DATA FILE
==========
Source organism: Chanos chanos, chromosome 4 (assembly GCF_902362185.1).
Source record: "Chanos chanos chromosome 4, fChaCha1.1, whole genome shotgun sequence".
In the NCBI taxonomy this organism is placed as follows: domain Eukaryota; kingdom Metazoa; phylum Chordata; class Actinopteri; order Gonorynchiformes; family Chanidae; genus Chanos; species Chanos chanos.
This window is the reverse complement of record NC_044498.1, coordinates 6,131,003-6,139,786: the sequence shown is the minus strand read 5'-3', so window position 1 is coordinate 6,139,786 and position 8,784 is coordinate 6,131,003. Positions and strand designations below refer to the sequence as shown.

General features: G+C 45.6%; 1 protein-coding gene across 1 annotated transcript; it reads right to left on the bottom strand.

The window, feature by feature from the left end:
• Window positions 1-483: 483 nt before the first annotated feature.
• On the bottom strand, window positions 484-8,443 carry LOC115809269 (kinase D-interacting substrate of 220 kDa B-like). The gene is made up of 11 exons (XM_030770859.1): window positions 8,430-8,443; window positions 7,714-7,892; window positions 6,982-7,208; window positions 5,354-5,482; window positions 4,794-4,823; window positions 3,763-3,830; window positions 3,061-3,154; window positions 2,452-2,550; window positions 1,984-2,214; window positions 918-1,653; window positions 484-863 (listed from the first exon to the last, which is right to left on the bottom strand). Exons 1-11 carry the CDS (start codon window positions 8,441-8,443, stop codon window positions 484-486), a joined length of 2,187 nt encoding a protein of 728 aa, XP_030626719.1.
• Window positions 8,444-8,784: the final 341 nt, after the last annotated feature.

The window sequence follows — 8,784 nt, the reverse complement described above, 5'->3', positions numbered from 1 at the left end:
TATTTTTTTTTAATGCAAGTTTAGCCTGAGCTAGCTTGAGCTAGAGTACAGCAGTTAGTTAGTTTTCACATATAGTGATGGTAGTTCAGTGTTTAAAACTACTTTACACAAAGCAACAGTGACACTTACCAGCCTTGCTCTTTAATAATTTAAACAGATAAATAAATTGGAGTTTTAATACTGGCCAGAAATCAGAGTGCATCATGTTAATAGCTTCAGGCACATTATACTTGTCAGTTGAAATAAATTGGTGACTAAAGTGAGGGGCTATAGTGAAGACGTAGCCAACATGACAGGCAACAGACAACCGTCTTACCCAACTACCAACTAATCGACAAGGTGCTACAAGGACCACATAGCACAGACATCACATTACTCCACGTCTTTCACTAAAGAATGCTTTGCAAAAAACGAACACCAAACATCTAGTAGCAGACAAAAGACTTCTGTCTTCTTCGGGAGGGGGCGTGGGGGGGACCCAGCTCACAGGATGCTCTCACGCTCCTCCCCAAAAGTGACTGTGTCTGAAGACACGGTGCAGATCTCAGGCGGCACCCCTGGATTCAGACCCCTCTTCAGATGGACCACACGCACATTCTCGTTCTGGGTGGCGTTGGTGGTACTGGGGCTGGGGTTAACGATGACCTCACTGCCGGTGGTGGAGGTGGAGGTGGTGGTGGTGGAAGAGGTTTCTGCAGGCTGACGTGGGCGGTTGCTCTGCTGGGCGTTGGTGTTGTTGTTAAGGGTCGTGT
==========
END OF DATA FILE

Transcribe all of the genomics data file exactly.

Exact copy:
Source organism: Chanos chanos, chromosome 4 (assembly GCF_902362185.1).
Source record: "Chanos chanos chromosome 4, fChaCha1.1, whole genome shotgun sequence".
In the NCBI taxonomy this organism is placed as follows: domain Eukaryota; kingdom Metazoa; phylum Chordata; class Actinopteri; order Gonorynchiformes; family Chanidae; genus Chanos; species Chanos chanos.
This window is the reverse complement of record NC_044498.1, coordinates 6,131,003-6,139,786: the sequence shown is the minus strand read 5'-3', so window position 1 is coordinate 6,139,786 and position 8,784 is coordinate 6,131,003. Positions and strand designations below refer to the sequence as shown.

General features: G+C 45.6%; 1 protein-coding gene across 1 annotated transcript; it reads right to left on the bottom strand.

The window, feature by feature from the left end:
• Window positions 1-483: 483 nt before the first annotated feature.
• On the bottom strand, window positions 484-8,443 carry LOC115809269 (kinase D-interacting substrate of 220 kDa B-like). The gene is made up of 11 exons (XM_030770859.1): window positions 8,430-8,443; window positions 7,714-7,892; window positions 6,982-7,208; window positions 5,354-5,482; window positions 4,794-4,823; window positions 3,763-3,830; window positions 3,061-3,154; window positions 2,452-2,550; window positions 1,984-2,214; window positions 918-1,653; window positions 484-863 (listed from the first exon to the last, which is right to left on the bottom strand). Exons 1-11 carry the CDS (start codon window positions 8,441-8,443, stop codon window positions 484-486), a joined length of 2,187 nt encoding a protein of 728 aa, XP_030626719.1.
• Window positions 8,444-8,784: the final 341 nt, after the last annotated feature.

The window sequence follows — 8,784 nt, the reverse complement described above, 5'->3', positions numbered from 1 at the left end:
TATTTTTTTTTAATGCAAGTTTAGCCTGAGCTAGCTTGAGCTAGAGTACAGCAGTTAGTTAGTTTTCACATATAGTGATGGTAGTTCAGTGTTTAAAACTACTTTACACAAAGCAACAGTGACACTTACCAGCCTTGCTCTTTAATAATTTAAACAGATAAATAAATTGGAGTTTTAATACTGGCCAGAAATCAGAGTGCATCATGTTAATAGCTTCAGGCACATTATACTTGTCAGTTGAAATAAATTGGTGACTAAAGTGAGGGGCTATAGTGAAGACGTAGCCAACATGACAGGCAACAGACAACCGTCTTACCCAACTACCAACTAATCGACAAGGTGCTACAAGGACCACATAGCACAGACATCACATTACTCCACGTCTTTCACTAAAGAATGCTTTGCAAAAAACGAACACCAAACATCTAGTAGCAGACAAAAGACTTCTGTCTTCTTCGGGAGGGGGCGTGGGGGGGACCCAGCTCACAGGATGCTCTCACGCTCCTCCCCAAAAGTGACTGTGTCTGAAGACACGGTGCAGATCTCAGGCGGCACCCCTGGATTCAGACCCCTCTTCAGATGGACCACACGCACATTCTCGTTCTGGGTGGCGTTGGTGGTACTGGGGCTGGGGTTAACGATGACCTCACTGCCGGTGGTGGAGGTGGAGGTGGTGGTGGTGGAAGAGGTTTCTGCAGGCTGACGTGGGCGGTTGCTCTGCTGGGCGTTGGTGTTGTTGTTAAGGGTCGTGT